I’ve been working in a company for two years now (which is the longest time I have ever worked in the same company). I wasn’t supposed to do a lot of C++ but this is what I ended up doing and on a calculation intensive software. I ended up having to learn a thing or two about improving performances.

I wrote these lines for new comers to the C++ performance optimizing problems.

Don’t optimize too soon

Don’t forget that prior optimization is the root of all evils. Get the logic right first.

If you are not quite experienced with C++ and you don’t have a lot of time, in many cases you will build faster program that you will build faster if you do it in other languages like java. The “C++ is the fastest language, I must use it” is in many case the best way to produce bullshit. It is way easier to build, debug and profile code for java or C# and the CPU or memory overhead of these languages isn’t relevant in most applications.

Read what is available

These are the most interesting pages on the subject, you should absolutely read them.

Get the right attitude

This is already described here. Basically, you have to test –> profile –> understand –> fix.

CPU profiling gives perfect results. Some people think it’s just a tool that gives some wrong measures because of its intrusive way of working, but gprof / ppprof profilers do some sampling profiling. So they actually give very very insightful (but not real CPU time) results.

Change your programming paradigm

Paradigm is great word. I recently discovered it (because I don’t know that many words) and I like it a lot. Mostly because it explains a lot of things (like failures which are very interesting).

Think like a CPU

If you need to achieve very good performances, you need to think like a CPU. And I mean at the lowest level of modern CPU. And then, once you think you found the perfect way to make things fast, you should TEST it. And you should test it in situations as closes as possible as reality. If you make a very simple use of memory, it could easily get optimized by the CPU scheduler (and cache) and then you could reach 20x times better performance than what you reach in reality.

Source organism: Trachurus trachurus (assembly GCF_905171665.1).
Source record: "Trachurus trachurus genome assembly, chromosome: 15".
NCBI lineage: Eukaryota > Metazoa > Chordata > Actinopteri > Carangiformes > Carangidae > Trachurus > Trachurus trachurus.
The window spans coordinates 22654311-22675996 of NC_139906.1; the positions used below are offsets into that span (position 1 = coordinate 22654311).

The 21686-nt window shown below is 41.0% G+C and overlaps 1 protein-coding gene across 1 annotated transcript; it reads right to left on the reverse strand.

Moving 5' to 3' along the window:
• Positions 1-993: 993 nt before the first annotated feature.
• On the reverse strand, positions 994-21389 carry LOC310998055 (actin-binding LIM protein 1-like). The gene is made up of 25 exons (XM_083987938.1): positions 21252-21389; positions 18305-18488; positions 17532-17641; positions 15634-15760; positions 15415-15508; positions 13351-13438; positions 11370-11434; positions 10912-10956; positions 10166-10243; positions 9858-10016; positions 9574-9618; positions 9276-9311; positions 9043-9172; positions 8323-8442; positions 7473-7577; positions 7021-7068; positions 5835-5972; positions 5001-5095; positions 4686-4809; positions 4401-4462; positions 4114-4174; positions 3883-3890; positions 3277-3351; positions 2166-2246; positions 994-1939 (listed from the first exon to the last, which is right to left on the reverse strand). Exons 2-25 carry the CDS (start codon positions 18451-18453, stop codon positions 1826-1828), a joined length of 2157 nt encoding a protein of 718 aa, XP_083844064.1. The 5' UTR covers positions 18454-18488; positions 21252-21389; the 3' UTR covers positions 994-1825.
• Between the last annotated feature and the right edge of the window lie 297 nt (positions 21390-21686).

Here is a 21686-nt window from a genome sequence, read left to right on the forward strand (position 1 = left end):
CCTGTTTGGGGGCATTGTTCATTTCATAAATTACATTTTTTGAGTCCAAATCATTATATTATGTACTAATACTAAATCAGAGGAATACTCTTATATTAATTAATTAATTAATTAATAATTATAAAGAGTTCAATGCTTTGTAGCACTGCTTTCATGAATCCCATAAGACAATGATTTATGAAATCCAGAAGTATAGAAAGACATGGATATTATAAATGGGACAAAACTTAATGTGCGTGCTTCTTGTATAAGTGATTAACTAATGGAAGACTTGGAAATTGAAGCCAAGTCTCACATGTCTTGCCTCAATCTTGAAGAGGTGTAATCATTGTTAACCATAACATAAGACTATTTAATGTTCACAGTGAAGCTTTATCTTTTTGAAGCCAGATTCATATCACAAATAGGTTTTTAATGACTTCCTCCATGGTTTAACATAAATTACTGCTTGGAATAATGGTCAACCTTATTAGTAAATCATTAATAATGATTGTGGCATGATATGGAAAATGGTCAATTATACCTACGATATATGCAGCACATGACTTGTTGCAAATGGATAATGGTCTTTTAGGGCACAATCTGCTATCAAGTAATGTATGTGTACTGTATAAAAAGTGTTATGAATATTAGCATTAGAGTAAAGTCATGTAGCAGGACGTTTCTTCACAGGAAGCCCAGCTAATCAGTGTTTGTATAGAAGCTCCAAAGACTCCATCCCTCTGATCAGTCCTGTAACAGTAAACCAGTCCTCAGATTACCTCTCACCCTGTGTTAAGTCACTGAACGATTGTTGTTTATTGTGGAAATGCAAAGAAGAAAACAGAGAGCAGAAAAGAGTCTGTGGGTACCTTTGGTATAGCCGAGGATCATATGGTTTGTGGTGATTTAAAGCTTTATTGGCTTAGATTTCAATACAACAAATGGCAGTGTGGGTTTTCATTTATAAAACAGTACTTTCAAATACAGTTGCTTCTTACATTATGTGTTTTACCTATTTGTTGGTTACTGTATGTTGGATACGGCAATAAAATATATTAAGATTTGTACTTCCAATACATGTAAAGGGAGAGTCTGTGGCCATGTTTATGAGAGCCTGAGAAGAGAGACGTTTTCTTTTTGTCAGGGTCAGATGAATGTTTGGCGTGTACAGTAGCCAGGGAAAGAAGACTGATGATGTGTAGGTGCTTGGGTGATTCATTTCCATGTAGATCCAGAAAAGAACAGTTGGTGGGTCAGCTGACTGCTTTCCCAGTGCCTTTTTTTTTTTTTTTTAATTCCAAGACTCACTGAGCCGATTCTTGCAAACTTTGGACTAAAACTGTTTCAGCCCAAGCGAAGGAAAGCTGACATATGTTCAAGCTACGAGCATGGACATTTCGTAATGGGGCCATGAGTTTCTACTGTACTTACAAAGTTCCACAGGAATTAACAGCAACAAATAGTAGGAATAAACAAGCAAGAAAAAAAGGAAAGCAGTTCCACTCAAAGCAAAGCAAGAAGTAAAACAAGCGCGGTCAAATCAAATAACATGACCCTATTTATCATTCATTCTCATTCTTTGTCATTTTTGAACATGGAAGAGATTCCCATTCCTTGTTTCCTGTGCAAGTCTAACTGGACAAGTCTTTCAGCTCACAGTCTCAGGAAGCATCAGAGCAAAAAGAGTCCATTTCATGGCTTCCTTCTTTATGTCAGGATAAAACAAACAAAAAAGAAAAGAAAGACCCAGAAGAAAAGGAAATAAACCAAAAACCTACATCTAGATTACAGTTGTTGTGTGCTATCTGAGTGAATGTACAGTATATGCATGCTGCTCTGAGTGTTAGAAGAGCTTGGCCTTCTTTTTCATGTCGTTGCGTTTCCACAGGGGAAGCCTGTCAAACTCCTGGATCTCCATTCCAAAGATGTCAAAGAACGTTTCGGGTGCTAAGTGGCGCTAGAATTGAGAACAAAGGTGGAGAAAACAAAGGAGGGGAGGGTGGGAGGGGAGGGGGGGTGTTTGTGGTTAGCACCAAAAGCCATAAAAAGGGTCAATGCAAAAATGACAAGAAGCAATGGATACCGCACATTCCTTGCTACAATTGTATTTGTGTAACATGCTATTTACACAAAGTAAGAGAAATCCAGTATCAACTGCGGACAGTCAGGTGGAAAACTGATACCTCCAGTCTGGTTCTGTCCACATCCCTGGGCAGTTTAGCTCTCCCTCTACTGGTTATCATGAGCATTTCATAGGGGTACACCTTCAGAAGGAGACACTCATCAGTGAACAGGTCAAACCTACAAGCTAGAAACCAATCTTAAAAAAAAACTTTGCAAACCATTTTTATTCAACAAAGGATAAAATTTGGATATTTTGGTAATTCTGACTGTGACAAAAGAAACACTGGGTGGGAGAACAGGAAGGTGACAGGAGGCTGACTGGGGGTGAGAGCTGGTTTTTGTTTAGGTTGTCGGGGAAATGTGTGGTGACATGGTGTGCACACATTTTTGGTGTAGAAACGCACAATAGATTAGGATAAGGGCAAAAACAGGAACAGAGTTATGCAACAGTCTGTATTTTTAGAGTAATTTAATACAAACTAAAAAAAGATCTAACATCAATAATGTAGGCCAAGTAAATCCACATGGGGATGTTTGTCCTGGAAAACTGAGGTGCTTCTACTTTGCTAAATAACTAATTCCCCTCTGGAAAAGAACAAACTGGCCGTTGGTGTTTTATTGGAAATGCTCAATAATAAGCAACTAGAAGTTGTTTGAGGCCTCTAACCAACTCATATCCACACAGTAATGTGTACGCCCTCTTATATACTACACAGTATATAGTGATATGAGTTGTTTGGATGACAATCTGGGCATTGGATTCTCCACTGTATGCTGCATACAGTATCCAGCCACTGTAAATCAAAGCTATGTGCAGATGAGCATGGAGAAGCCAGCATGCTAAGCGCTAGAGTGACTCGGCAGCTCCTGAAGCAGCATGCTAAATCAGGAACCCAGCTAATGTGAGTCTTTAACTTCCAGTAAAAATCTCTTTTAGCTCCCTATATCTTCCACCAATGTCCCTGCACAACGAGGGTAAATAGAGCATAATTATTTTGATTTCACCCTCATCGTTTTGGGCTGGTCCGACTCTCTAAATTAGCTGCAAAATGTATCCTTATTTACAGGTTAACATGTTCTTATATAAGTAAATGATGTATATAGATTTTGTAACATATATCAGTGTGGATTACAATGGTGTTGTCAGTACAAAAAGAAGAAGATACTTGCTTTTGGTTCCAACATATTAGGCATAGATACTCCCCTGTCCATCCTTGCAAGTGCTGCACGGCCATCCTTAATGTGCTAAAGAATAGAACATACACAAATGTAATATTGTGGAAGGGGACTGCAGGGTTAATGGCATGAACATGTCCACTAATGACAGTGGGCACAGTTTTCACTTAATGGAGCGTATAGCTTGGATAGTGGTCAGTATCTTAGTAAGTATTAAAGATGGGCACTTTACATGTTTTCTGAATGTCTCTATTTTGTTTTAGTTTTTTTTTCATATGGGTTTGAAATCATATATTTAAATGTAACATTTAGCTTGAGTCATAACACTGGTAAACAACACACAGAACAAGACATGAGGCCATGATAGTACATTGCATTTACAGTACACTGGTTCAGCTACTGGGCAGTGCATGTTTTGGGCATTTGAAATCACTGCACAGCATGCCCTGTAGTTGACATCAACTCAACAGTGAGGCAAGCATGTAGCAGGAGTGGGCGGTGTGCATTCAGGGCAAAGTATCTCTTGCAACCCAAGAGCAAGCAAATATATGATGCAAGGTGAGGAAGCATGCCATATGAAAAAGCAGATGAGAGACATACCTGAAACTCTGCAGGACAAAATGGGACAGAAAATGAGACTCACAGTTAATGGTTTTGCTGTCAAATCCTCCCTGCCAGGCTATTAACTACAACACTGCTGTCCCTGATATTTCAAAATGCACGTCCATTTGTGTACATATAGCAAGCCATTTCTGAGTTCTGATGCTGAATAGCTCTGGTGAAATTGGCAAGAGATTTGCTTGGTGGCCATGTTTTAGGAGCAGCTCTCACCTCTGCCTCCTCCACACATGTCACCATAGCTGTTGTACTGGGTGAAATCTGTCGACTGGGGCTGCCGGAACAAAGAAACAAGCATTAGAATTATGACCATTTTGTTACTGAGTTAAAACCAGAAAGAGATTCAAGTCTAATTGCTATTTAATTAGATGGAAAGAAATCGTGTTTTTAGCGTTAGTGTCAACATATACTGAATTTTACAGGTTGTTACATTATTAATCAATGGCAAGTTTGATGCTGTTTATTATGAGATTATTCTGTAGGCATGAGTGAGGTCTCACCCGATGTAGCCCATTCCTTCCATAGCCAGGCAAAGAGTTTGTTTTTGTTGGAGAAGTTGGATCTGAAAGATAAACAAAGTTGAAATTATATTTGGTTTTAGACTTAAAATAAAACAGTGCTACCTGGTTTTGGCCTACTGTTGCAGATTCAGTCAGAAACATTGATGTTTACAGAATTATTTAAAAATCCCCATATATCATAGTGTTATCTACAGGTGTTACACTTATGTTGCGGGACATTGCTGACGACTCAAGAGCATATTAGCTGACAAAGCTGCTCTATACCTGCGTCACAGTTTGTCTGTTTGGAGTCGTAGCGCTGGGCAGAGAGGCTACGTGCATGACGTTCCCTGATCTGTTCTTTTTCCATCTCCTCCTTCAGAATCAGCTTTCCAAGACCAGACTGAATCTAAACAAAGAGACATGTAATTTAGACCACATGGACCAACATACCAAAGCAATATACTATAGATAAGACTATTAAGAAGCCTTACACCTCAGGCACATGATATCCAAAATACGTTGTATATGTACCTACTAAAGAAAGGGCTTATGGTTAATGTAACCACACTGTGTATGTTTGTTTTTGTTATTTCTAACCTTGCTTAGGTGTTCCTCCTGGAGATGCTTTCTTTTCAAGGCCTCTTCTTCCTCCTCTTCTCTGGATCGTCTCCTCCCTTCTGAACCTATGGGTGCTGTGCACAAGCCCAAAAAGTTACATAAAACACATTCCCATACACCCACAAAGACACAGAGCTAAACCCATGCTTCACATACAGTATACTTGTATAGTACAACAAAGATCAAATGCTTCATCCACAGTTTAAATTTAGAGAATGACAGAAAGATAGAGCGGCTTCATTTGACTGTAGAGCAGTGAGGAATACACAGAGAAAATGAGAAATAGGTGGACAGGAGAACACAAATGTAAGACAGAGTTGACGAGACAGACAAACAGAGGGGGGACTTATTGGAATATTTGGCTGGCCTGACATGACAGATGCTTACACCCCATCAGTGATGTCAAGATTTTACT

Use memory in a smart way

If you need to read things sequencially, the best performances are reached with arrays. Mostly because the CPU can prefetch the array you are reading and cache it’s content. If you need to often move things around, you should use pointers because you don’t endup copying a lot of data. Don’t forget pointers consume a lot of data, and if they aren’t necessary you can use offsets.

Make it compiler friendly

Your C++ compiler will do as much as it can to optimize your code. Every time your do call on a virtual class, or a function’s pointer, you will prevent him from doing some optimization. So think carefully before you do them. Use templates as much as you can.

Google Performance Tools

Google-PerfTools is set of tools to create more robust and efficient applications.

The tcmalloc (TC stands for “thread caching”) library overloads the malloc/realloc/free functions and new/delete operators to make them use a virtual heap that garbage collects and recycles memory chunks. This avoids a lots of system requests. This also has a cost, it consumes a little bit more memory (but it’s so reasonnable that you won’t even notice it).
In our program that has its own memory garbage-collection mechanism (for the most important parts), we had an execution speed improvement of 30%.

A colleague (RON) did some comparative tests of memory allocation libraries on an other software. In our simple tests, tcmalloc outperformed all the others in terms of speed (we had a 40% speed improvement, so it’s pretty hard to beat) but also reduced the memory consumption by 25% when we didn’t see any change for with the other libraries.

The CPU and memory profiling tools are both very good. The CPU profiling and heap profiling can be enabled either by changing an environment variable either by enabling/disabling it at runtime. In my case, we have our own scripting language (I would have preferred we didn’t have it, wrapper are always a better option) so I added some functions to start and stop the profiling at any time.

The complete software is a static built so even call of our internal calculation libraries are inlined by the compiler. It makes a lot harder to clearly understand where we actually spent time. To prevent this from happening, you can use “__attribute__ (noline)” in your function signature. In our case, this allows to do a simple grep with the API namespace to get the percentage of time using in each function of the API.

The google performance library also has a heap / memory leak checking tool. And this one is also started by defining a environment variable.

By the way: Why is is so great to be able to heap-check, cpu-profile and/or heap-profile from anywhere? Because you can enable it in production and/or on end-user computers easily. And the most important thing: You have the same version everywhere. You don’t have to maintain different versions and provide it to your users.